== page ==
Allergic to exercise?
8 August 2018
It’s not always a joke. Exercise-induced anaphylaxis is a rare but real disorder. It causes people to have an allergic response to exercise. Yes, exercise can really trigger asthma, hay fever (rhinitis), hives (urticaria) and even anaphylaxis. Some people have symptoms with exercise alone while for others it is set off by a food eaten in the hours prior to exercise.
The severity of symptoms is mostly influenced by how much food is eaten, how active the exercise is and the time between the two. This means that severe symptoms are usually due to food eaten within a few hours of the exercise.
Wheat tends to be the most common culprit. But there have also been reports other foods like seafood, nuts, and some types of fruit and vegetables causing symptoms too.
Treatment includes avoiding "trigger foods" and keeping an EpiPen with you at all times.
Nutritionist Sandra Vale has an exercise-induced wheat allergy and recently spoke with SBS about how she manages it. Her story can be found at www.sbs.com.au/food/article/2018/08/03/how-i-live-exercise-induced-wheat-allergy
Nip Allergies in the Bub launch
27 August 2018
The National Allergy Strategy Food Allergy Prevention Project “Nip Allergies in the Bub” was launched today in Western Australia, where it will be piloted for a year, before it is launched throughout Australia. This project is the first in the world to promote feeding children the common allergy causing foods by one year of age, to help prevent food allergy from developing.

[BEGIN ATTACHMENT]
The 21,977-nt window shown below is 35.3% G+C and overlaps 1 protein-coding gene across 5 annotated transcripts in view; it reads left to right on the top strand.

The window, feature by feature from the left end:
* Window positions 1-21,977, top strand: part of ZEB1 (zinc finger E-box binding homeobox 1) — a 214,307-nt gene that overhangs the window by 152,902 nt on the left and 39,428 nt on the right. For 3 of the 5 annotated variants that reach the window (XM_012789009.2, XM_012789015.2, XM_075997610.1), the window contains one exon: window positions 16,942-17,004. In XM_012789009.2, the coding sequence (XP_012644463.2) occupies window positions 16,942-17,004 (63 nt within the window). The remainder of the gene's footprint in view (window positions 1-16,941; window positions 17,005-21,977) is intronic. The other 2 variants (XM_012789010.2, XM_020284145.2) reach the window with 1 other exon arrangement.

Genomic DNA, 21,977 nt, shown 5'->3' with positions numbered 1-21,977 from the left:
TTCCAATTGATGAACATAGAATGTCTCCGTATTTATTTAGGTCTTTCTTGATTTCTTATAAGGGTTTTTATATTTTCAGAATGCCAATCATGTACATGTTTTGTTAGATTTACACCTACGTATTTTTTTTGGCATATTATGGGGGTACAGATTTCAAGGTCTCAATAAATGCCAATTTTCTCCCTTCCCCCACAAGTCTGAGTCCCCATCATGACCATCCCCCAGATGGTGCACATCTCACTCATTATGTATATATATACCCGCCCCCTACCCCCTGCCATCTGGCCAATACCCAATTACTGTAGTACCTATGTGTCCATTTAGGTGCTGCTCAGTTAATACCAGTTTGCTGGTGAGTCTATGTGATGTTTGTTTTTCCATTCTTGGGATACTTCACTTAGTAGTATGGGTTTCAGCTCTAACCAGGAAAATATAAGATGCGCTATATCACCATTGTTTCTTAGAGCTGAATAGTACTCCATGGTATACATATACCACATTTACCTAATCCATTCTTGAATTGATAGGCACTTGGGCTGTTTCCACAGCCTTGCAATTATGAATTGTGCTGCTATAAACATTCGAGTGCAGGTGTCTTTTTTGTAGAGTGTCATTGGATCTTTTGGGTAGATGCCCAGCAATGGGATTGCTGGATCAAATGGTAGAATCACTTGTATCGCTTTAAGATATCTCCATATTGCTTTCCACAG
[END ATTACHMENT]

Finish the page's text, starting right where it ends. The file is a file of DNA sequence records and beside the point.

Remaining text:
The website www.preventallergies.org.au contains practical information for parents and carers about introducing foods and managing eczema for allergy prevention. It also includes information and resources for health professionals.
It is important to note that the websites and other resources developed for National Allergy Strategy projects can also be used in New Zealand.
AIFA’s 2018 grant round opens 15 January
January 10, 2018:
Submissions for AIFA's 2018 grant round will open on January 15 and close on April 6, 2018. AIFA supports innovative early stage projects, encourages collaborative research, prioritises early career researchers (working 3-5 years after completion of their PhD) and provides opportunities to leverage further funding.
To be eligible for an AIFA grant, applicants need to be associated with a non-profit institution in Australia or New Zealand, with the facilities to carry out the research detailed in the application. Applications are not restricted to ASCIA members.
Previously funded projects include Jack Jumper Ant allergy treatment, understanding FPIES and the AusPollen project. More details of these and other funded projects can be found on our projects page www.allergyimmunology.org.au/projects
To apply for this grant round please review the eligibility criteria and download an EOI form at www.allergyimmunology.org.au/grants
Read more: AIFA’s 2018 grant round opens 15 January
AIFA announces 2017 research grants
4 December 2017:
The AIFA Board is pleased to announce that a project entitled “A new approach to overcome a childhood autoinflammatory disease” led by Dr Marcia Munoz of the Garvan Institute of Medical Research has been chosen as the recipient of a $30,000 AIFA research grant. This brings the total AIFA grant figure to $130,000 in the last 4 years.
A NEW APPROACH TO OVERCOME A CHILDHOOD AUTOINFLAMMATORY DISEASE